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Sunday, April 23, 2006

Islamic States Press for Limitations on Free Expression

Write your legislators. The UN and Muslim lobbies are attempting institute legal ways to curb free speech.

Any day now the thought police created by the United Nations will sweep in an silence us all. That is the goal of Islamic groups and governments that are "pressing ahead with a campaign to have international organizations take steps, including legal ones, to provide protection for their religion in the wake of the Mohammed cartoon controversy.

In a drive pursued largely away from the headlines, the Organization for the Islamic Conference (OIC) is promoting the issue at the United Nations and European Union, and having some success.

The executive council of the U.N. Educational, Scientific and Cultural Organization (UNESCO) this month approved an agenda item entitled "respect for freedom of expression, sacred beliefs, values and religious and cultural symbols."

Introduced by more than 30 Islamic states and the subject of considerable debate, the motion explicitly tied freedom of expression to " respect for cultural diversity, religious beliefs and religious symbols."

It also directed UNESCO's director-general to carry out a "comprehensive study of all existing relevant international instruments."

What is causing this furor? Why the cartoons, of course.

The publication of caricatures of the Prophet of Islam has caused deep and widespread
offense and indignation within the Muslim community around the world," the note said, adding that respect for religious symbols and beliefs and freedom of expression were "indissociable."

 "Given the importance of religion to peoples and to dignity and the way of life in different cultures, respect for different religious beliefs is essential to international peace and security and to the progress of human civilizations," it said.

 The Saudi-based OIC secretariat is spearheading the international campaign of response to what it has called "wanton provocation and reckless, blasphemous libertarianism cowering behind so-called freedom of the press."

And they want to put teeth into the prohibition:

"OIC efforts at the international level to tackle the repercussions of the caricature crisis and to meet the expectations of the Muslim world continue," it said in a recent statement.

 The matter was being taken up in exchanges with the E.U., " as well as with various international and regional intergovernmental organizations and NGOs."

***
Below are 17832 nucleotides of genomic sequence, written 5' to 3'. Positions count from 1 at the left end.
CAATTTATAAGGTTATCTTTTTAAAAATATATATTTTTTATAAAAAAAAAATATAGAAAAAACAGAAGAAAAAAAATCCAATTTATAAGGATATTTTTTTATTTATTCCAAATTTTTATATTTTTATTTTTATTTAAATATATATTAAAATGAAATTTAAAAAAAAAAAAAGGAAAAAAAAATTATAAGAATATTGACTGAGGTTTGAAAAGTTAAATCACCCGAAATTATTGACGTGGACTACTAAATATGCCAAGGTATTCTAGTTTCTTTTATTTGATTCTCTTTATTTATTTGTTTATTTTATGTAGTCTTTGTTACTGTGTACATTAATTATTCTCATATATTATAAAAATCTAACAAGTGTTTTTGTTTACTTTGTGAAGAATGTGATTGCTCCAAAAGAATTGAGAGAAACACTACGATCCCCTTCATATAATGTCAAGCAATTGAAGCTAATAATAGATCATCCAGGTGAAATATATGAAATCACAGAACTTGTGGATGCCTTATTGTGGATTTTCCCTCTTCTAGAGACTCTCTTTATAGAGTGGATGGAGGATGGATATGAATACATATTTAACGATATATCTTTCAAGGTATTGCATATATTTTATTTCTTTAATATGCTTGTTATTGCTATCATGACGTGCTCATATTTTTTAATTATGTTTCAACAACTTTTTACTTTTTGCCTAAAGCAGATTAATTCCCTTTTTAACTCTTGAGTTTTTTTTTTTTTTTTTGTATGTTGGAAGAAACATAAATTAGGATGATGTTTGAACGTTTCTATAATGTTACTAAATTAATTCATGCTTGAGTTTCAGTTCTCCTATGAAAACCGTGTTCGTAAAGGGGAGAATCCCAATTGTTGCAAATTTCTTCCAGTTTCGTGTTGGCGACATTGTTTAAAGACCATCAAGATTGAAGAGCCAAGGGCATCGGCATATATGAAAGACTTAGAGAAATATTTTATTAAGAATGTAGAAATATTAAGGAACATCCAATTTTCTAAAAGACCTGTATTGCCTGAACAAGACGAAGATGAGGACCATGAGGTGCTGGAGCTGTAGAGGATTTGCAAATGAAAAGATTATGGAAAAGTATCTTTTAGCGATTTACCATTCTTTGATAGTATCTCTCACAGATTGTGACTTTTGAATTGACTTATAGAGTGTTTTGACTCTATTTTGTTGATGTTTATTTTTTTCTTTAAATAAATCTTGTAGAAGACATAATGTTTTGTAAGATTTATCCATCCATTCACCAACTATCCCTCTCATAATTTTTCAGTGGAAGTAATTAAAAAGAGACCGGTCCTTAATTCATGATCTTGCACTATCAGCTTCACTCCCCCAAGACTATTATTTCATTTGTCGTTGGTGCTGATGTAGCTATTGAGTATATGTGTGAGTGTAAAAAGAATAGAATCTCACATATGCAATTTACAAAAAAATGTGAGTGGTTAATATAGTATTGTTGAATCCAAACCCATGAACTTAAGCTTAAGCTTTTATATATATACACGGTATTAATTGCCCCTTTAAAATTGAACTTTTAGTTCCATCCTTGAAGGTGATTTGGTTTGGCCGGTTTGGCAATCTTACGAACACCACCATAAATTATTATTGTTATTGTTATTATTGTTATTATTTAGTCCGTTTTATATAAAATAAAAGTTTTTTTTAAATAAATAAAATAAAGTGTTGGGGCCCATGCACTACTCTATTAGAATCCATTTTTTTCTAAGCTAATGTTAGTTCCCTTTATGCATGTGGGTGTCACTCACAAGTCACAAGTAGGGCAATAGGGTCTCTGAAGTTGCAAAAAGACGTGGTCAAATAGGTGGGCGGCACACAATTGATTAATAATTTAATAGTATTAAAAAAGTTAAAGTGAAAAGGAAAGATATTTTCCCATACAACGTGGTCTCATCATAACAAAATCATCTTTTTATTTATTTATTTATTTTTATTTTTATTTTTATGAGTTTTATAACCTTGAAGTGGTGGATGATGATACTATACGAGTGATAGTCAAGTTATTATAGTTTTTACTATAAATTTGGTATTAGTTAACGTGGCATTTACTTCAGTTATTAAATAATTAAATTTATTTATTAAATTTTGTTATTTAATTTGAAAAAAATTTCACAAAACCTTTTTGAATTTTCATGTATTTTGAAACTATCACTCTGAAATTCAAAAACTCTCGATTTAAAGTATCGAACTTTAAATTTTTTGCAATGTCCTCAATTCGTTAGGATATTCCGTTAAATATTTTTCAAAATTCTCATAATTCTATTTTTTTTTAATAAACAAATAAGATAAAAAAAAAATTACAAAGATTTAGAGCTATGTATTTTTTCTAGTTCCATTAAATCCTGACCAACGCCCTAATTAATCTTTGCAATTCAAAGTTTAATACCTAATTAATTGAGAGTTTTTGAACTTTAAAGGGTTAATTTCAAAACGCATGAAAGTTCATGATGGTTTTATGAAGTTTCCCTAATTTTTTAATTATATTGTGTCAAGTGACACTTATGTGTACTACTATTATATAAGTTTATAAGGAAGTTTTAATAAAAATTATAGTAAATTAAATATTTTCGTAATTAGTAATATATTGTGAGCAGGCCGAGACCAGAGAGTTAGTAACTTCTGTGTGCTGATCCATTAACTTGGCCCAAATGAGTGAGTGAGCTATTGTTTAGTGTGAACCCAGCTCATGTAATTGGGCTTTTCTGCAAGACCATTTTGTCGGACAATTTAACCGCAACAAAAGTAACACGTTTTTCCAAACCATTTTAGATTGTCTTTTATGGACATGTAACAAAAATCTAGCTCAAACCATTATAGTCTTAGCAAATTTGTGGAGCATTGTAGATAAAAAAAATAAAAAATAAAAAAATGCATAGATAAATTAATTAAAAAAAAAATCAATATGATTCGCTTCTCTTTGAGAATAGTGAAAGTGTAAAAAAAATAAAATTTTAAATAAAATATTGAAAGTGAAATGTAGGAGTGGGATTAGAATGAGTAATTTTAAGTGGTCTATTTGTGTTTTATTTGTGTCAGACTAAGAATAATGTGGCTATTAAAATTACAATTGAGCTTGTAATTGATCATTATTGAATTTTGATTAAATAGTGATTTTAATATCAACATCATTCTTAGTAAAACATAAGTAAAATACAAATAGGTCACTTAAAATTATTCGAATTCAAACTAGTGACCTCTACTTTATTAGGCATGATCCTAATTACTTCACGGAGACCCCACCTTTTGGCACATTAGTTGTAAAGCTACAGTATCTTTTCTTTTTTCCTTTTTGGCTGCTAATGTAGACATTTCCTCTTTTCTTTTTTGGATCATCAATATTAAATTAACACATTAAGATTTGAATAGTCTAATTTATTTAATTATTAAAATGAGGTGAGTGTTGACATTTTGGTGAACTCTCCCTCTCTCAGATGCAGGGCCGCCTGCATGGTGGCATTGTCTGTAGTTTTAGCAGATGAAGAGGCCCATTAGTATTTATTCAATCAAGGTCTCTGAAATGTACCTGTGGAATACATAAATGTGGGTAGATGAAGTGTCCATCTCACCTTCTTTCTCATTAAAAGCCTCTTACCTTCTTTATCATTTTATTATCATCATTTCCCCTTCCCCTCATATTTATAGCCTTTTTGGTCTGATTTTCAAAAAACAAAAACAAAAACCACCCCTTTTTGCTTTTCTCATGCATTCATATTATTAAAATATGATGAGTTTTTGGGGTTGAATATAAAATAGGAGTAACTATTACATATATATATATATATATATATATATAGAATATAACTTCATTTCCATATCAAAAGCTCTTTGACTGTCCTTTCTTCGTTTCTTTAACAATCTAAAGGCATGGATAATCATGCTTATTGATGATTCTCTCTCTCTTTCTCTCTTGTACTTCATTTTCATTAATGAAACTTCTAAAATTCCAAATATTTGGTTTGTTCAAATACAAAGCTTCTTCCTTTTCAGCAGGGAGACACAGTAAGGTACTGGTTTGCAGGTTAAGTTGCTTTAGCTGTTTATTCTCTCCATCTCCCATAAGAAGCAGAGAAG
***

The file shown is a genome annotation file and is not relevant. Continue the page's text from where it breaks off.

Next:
The OIC said it was pursuing a "strategy to take initiatives at various international organs to contribute to the formation of an international legal framework" aimed at preventing a recurrence of the cartoon crisis. The action at UNESCO was a component of this strategy.

The movement is protect Islam and the sensibilities of Muslims. Nothing was said about the protection of other religions, those without religion, and non-Muslims. Nothing was said about the feelings and sensibilities of other groups.

The Islamic campaign has won sympathetic responses from some senior U.N. and E.U. figures.

 "Your anguish over the publication of insulting cartoons of the Prophet Mohammed is clear and understandable," Secretary-General Kofi Annan said in a message read on his behalf at an OIC gathering in Istanbul this month.

 While he said all should speak up for freedom of worship and freedom of speech, he added: "We must exercise great sensitivity when dealing with symbols and traditions that are sacred to other people."

 Addressing a meeting of European imams in Vienna, Foreign Minister Ursula Plassnik of Austria - the current E.U. president - also referred to the cartoons. "Freedoms do have limits that should not be overstepped," she told 300 Muslim religious leaders from across the continent.

 At the same gathering, the head of the E.U.'s official anti-racism body bemoaned what she said was a "dangerously high" level of anti-Muslim discrimination in Europe.

 Beate Winkler, head of the European Monitoring Center on Racism and Xenophobia, said E.U. governments should provide time for religious programs on public broadcasters and support mosque construction.

 Participant Turfa Bagaghati of the European Network Against Racism -- an E.U.-funded NGO -- told Islam Online it was time Muslims pressed "for their rights, like enacting laws banning aggression on Islam."

 E.U. external relations commissioner Benita Ferrero-Waldner also addressed the Vienna meeting, saying that both freedom of religion and freedom of expression were "non-negotiable."

 But she added a qualifier only in the case of freedom of expression, saying "it does come with responsibilities and should be exercised with the necessary sensitivity to others."

Aren't we getting tired of hearing what is offensive to Muslims. In the light that Muslims are actively discriminating against non-Muslims in the Muslim world and in the rapidly Islamizing Europe, aren't such complaints hypocrisy.

It is troubling that the mainstream media has not reported the activities of this group and warned us that such a movement is afoot. Perhaps they are hoping that we would wake up to find that these measures are already passed with the thought police in place, ready to sweep in and haul us away to jail or to a civil court for blasphemy, slandering the prophet, xenophobia, racism, or some other bogus charge.


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